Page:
whose intervention we discover the connexion of two others, this is a revelation from God to us, by the voice of reason. For we then come to know a truth that we did not know before. When God declares any truth to us, this is a revelation to us by the voice of his Spirit, and we are advanced in our knowledge. But in neither of these do we receive our light or knowledge from maxims. But in the one, the things themselves afford it, and we see the truth in them by perceiving their agreement or disagreement: in the other, God himself affords it immediately to us, and we see the truth of what he says in his unerring veracity.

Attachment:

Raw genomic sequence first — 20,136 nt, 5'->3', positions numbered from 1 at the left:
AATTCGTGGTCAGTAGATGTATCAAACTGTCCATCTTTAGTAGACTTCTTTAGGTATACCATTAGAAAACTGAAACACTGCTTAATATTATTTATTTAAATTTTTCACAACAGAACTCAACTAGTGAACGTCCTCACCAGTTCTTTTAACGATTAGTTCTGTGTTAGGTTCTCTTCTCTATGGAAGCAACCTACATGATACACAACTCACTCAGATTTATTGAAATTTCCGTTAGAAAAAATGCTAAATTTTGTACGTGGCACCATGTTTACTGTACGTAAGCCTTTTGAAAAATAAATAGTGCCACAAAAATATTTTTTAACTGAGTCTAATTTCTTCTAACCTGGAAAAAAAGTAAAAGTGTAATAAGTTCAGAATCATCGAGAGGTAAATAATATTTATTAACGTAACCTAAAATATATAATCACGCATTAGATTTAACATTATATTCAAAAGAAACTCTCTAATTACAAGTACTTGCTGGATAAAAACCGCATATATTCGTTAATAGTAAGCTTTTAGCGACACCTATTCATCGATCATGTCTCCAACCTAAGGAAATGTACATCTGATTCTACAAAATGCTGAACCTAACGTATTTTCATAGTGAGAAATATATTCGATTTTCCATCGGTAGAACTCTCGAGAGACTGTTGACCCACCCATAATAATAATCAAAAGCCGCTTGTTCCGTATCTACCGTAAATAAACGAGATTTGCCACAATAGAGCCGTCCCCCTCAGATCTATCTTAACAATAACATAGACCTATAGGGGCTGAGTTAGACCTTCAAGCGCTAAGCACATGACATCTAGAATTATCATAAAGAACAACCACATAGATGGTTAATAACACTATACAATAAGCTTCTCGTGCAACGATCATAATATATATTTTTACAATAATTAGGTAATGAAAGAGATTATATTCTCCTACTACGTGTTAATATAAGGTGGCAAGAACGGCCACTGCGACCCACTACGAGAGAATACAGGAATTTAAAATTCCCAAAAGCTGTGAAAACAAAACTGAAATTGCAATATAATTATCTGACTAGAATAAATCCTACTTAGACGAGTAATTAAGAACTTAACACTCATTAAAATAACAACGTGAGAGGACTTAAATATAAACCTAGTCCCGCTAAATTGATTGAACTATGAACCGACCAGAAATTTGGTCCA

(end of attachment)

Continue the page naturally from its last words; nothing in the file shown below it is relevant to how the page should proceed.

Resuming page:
3. They are not of use to help men forward in the advancement of sciences, or new discoveries of yet unknown truths. Mr Newton, in his never enough to be admired book, has demonstrated several propositions, which are so many new truths, before unknown to the world, and are farther advances in mathematical knowledge; but, for the discovery of these, it was not the general maxims, what is, is; or, the whole is bigger than a part; or the like, that helped him. These were not the clues that led him into the discovery of the truth and certainty of those propositions. Nor was it by them that he got the knowledge of those demonstrations; but by finding out intermediate ideas, that showed the agreement or disagreement of the ideas, as expressed in the propositions he demonstrated. This is the greatest exercise and improvement of human understanding in the enlarging of knowledge, and advancing the sciences; wherein they are far enough from receiving any help from the contemplation of these, or the like magnified maxims. Would those who have this traditional admiration of these propositions, that they think no step can be made in knowledge without the support of an axiom, no stone laid in the building of the sciences without a general maxim, but distinguish between the method of acquiring knowledge, and of communicating; between the method of raising any science, and that of teaching it to others as far as it is advanced: they would see that those general maxims were not the foundations on which the first discoverers raised their admirable structures, nor the keys that unlocked and opened those secrets of knowledge. Though afterward, when schools were erected, and sciences had their professors to teach what others had found out, they often made use of maxims, i. e. laid down certain propositions which were self-evident, or to be received for true; which being settled in the minds of their scholars, as unquestionable verities, they on occasion made use of, to convince them of truths in particular instances, that were not so familiar to their minds as those general axioms which had before been inculcated to them, and carefully settled in their minds. Though these particular instances, when well reflected on, are no less self-evident to the understanding than the general maxims brought to confirm them; and it was in those particular instances that the first discoverer found the truth, without the help of the general maxims: and so may any one else do, who with attention considers them.